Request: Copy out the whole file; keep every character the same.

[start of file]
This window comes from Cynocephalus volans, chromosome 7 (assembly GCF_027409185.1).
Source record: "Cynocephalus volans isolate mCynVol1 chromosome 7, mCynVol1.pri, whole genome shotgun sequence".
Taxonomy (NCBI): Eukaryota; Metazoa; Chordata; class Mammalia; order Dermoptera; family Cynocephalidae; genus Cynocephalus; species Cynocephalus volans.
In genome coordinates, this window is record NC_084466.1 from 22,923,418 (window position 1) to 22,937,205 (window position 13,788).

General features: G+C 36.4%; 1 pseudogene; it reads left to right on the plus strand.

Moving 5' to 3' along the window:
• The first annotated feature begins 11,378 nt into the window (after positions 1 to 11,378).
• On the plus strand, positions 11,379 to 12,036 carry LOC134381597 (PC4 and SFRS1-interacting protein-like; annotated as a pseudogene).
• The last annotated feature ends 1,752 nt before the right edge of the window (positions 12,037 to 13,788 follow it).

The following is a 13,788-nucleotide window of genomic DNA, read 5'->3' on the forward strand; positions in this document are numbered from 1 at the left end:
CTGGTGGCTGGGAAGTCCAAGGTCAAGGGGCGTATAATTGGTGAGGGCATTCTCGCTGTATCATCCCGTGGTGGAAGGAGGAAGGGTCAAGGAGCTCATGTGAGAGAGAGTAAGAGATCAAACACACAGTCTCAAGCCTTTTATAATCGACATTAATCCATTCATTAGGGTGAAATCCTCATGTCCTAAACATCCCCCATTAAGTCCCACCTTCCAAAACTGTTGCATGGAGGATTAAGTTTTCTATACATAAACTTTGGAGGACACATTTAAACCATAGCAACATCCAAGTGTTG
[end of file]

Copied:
This window comes from Cynocephalus volans, chromosome 7 (assembly GCF_027409185.1).
Source record: "Cynocephalus volans isolate mCynVol1 chromosome 7, mCynVol1.pri, whole genome shotgun sequence".
Taxonomy (NCBI): Eukaryota; Metazoa; Chordata; class Mammalia; order Dermoptera; family Cynocephalidae; genus Cynocephalus; species Cynocephalus volans.
In genome coordinates, this window is record NC_084466.1 from 22,923,418 (window position 1) to 22,937,205 (window position 13,788).

General features: G+C 36.4%; 1 pseudogene; it reads left to right on the plus strand.

Moving 5' to 3' along the window:
• The first annotated feature begins 11,378 nt into the window (after positions 1 to 11,378).
• On the plus strand, positions 11,379 to 12,036 carry LOC134381597 (PC4 and SFRS1-interacting protein-like; annotated as a pseudogene).
• The last annotated feature ends 1,752 nt before the right edge of the window (positions 12,037 to 13,788 follow it).

The following is a 13,788-nucleotide window of genomic DNA, read 5'->3' on the forward strand; positions in this document are numbered from 1 at the left end:
CTGGTGGCTGGGAAGTCCAAGGTCAAGGGGCGTATAATTGGTGAGGGCATTCTCGCTGTATCATCCCGTGGTGGAAGGAGGAAGGGTCAAGGAGCTCATGTGAGAGAGAGTAAGAGATCAAACACACAGTCTCAAGCCTTTTATAATCGACATTAATCCATTCATTAGGGTGAAATCCTCATGTCCTAAACATCCCCCATTAAGTCCCACCTTCCAAAACTGTTGCATGGAGGATTAAGTTTTCTATACATAAACTTTGGAGGACACATTTAAACCATAGCAACATCCAAGTGTTG